As the Orioles are eventually to find Wei-Yin Chen, the club's most consistent producer in 2015, overpaid in another uniform, the available options to improve the starting rotation are beginning to dwindle. Yes, Gallardo remains available, but at this point of his career, he is, at best, a slightly better Miguel Gonzalez who has the qualifying offer attached to his services. After Gallardo, the free-agent pool of starters dwindles down to Mat Latos, Doug Fister and plenty of other unattractive candidates.
Inching closer to Spring Training, it appears the Orioles are facing the annual conundrum of simply hoping for the best. Tillman and Gonzalez should slightly improve, and while Jimenez has the stuff to pitch at a level conducive to his arsenal, his production is always a coin-flip. And let's not forget waiver claim Vance Worley, whose upside is as promising as his fastball. That leaves the Orioles with only one realistic above-and-beyond talent.
Kevin Gausman has been more consistently inconsistent than the Orioles and fans would hope, but to no fault of his own, he hasn't been afforded the trust a fourth-overall selection would normally be allowed. In 2014, in Gausman's first true action in his natural role, he posted an impressive 3.57 ERA (3.41 FIP), all despite adding scanty highs in WHIP (1.31) and BB% (8.0%). However, Gausman averted trouble with a lowly HR/FB rate (5.86%) and a league-average 72.8 LOB%.
Unfortunately for Gaus, he was the odd-man out when the Orioles broke camp in 2015, as the club decided to push him to the bullpen in favor of 2014 breakout studs, Bud Norris, Miguel Gonzalez, as well as Spring Training riser Ubaldo Jimenez. Rather than allowing Gausman to ride the wave of momentum and continue to spawn on the high-level talent he showed the year before, he was relegated to a lack of comfort. Gausman did not make one appearance out of the pen during the 2014 regular season, but found himself as a reliever on eight occasions this past season. With a 4.50 ERA, 9.6 BB% and 1.33 WHIP, Gausman simply looked far more out of balance than he did the year before, something that could point to his DL stint in early May.
Many folks discount the everyday routine of a big-leaguer, even more so pitchers. There are certain aspects of week-to-week, day-to-day preparation that contribute to the success of pitchers, and though that may not be as significant for some, it's likely disrupting a 24-year-old's rhythm isn't the soundest of strategies. Tendinitis in his throwing arm can't be directly attributed to his brief stint in the bullpen, but who's to say it can't? Upon his return from the disabled list, Gausman never relinquished his duty as a starter, and saw improvements over the second-half of the season.
From July to the end of September, Gausman saw his ERA drop from 5.00 to 4.01, while his K-rate actually rose from 21.2% to 22.2% as a full-time starter. Stranding runners became more frequent, as his LOB% peaked to 76.7% from 61.0%. Even his walks dropped from 7.6% to 5.7%. Gausman's biggest issue was surrendering dingers, as he ended the year with a 13.4 HR/FB%, but in the second-half of last season, the Gaus' GB/FB rate rose from 0.97 to 1.26. Though the numbers may not have been pleasing to the eye, there were certainly strides in the right direction.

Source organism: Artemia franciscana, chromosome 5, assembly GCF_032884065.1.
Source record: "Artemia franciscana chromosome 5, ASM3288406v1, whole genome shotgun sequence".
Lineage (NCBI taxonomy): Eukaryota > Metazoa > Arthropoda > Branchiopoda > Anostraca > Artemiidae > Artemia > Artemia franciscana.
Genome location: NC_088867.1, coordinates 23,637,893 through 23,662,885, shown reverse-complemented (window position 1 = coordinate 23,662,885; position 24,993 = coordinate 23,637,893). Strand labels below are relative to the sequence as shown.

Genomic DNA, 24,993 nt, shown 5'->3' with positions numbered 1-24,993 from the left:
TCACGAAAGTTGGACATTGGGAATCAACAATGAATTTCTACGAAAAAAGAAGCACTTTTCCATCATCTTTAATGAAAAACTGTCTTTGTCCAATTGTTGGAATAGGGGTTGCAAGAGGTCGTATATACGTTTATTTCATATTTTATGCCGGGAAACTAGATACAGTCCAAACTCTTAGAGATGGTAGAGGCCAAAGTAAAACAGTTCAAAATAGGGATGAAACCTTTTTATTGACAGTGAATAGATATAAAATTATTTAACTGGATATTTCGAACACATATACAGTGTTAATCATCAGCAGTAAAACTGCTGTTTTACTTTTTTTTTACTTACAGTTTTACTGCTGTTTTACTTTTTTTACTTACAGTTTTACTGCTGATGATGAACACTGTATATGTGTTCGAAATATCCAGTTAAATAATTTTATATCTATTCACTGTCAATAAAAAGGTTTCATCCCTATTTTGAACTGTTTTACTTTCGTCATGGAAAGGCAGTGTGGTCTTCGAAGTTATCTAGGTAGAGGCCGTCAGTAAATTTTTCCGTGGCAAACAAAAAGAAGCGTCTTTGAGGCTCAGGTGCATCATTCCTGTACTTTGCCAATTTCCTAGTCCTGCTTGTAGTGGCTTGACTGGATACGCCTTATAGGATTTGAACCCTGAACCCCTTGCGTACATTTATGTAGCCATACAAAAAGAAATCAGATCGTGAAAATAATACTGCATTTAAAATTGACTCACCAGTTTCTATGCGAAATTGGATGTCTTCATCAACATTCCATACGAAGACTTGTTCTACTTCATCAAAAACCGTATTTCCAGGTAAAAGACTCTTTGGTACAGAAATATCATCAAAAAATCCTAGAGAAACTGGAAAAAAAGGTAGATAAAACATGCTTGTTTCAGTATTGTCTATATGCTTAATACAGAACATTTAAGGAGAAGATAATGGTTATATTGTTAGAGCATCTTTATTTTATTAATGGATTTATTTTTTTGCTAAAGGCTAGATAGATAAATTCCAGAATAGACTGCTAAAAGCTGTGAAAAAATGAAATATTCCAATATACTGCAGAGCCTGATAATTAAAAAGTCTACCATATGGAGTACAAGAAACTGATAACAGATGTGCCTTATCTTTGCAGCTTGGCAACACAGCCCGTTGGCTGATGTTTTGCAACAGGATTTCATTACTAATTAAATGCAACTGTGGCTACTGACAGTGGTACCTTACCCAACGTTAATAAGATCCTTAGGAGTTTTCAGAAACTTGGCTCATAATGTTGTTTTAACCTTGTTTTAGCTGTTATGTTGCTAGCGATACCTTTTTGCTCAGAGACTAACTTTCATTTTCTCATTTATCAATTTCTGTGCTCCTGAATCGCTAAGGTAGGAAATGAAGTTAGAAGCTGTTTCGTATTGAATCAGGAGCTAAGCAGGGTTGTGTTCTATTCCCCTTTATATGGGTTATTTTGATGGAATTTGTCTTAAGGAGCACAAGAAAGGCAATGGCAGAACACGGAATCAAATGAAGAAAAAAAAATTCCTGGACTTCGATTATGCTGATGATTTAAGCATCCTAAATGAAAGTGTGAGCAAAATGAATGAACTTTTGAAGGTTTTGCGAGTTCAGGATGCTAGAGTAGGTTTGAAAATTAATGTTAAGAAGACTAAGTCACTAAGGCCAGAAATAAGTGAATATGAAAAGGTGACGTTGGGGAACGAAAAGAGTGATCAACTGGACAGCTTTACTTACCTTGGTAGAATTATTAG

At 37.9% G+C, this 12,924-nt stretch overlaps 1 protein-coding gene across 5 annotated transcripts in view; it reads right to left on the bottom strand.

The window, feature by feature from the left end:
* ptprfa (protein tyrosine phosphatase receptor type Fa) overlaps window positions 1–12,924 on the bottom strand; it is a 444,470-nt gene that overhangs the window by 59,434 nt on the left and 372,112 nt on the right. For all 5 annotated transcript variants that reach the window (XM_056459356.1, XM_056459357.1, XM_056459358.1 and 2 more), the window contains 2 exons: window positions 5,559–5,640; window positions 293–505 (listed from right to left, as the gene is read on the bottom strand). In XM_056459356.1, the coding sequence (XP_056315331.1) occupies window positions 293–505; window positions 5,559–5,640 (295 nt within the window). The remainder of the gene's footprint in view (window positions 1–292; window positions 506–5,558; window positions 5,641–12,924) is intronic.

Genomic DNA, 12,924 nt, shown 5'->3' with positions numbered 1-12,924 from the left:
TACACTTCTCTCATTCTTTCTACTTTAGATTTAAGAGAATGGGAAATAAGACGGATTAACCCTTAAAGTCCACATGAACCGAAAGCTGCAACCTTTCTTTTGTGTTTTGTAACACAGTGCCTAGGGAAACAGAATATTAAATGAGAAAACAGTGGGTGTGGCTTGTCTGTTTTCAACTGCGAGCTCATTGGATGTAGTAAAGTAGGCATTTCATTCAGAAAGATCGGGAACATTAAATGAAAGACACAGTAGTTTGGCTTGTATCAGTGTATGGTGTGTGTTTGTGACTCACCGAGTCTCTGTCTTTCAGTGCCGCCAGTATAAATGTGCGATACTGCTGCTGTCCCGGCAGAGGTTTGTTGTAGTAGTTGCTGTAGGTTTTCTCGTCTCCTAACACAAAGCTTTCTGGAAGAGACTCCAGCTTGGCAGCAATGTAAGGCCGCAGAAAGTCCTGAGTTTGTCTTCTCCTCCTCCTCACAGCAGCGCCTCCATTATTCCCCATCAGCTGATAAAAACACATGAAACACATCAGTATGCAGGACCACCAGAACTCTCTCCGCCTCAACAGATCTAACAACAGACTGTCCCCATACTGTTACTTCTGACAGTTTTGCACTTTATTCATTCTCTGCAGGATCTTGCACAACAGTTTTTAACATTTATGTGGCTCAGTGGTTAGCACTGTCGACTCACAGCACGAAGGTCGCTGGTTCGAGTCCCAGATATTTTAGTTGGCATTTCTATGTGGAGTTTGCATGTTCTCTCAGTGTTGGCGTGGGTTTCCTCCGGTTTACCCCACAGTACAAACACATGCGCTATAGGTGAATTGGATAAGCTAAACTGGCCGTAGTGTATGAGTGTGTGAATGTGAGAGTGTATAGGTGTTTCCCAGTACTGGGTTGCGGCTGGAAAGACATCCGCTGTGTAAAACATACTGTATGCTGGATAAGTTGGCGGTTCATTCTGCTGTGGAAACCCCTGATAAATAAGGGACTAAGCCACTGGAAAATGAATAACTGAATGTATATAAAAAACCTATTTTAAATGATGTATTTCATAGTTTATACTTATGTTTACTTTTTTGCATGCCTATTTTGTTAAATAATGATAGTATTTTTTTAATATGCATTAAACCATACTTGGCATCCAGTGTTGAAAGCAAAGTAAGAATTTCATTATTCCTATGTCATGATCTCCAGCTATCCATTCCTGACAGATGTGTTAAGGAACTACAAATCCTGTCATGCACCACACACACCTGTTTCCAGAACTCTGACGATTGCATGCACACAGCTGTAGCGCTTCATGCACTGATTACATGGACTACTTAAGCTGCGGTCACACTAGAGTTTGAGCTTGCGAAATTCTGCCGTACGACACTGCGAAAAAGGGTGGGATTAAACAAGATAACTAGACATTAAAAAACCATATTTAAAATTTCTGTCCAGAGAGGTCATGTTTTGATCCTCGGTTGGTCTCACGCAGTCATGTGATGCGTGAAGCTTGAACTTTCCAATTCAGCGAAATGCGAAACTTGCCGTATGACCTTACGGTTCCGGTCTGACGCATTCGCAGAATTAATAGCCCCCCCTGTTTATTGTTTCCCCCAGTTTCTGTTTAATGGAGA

The Orioles haven't seen the prototypical advances in the rotation compared to other developmental organizations such as the Cardinals or Rays, but for the first time in a long while, the O's actually have a piece in which to show off.
Yes, 2015 was disappointing in a variety of ways, but as baseball's calendar year is slowly signaling its start, the promise of Gausman can do much to outweigh the current unknowns of his fellow starters. Simply, Gausman is a special talent whose successes seem more likely than his failures. Still, as much as one can sing his praises, it's also up to him to propel the talent we've seen over the past two-plus years. As I've written before, I'm not sure we'll ever see Chris Tillman become an "ace", and as much as I like Miguel Gonzalez, he's hard to figure out. I know he dealt with shoulder tendinitis and should bounce back whether big or small, but he's still somewhat of a wild card. The Orioles were never going to be able to afford the David Price or Zack Greinke fast-passes, and there isn't a pitcher still on the market to severely turn around the Orioles' most obvious woe.
If Gausman is able to sync his stuff, command and smarts on the mound, that in itself is as valuable as any free-agent pickup or blockbuster trade. Harnessing the immensity of a power-hurling 25-year-old is how the Orioles can expect to not only break free from the chain of mediocrity, but start chipping away at the organization's established reputation as a stopgap for young pitchers. It took Andy Dufresne nearly 20 years to break out of Shawshank, and perhaps Gausman is the Orioles' rock hammer.
I'm probably more than biased when discussing Gausman and his potential impact, but that doesn't mean he can't do the same for you. I mean, we're talking about a 25-year-old homegrown starter who seems to be just scratching the surface. Is that not the kind of player a fanbase loves to love? I know what I saw in that Denver gym, and I know how I felt when the Orioles drafted Gausman.
And something tells me there is more excitement down the road.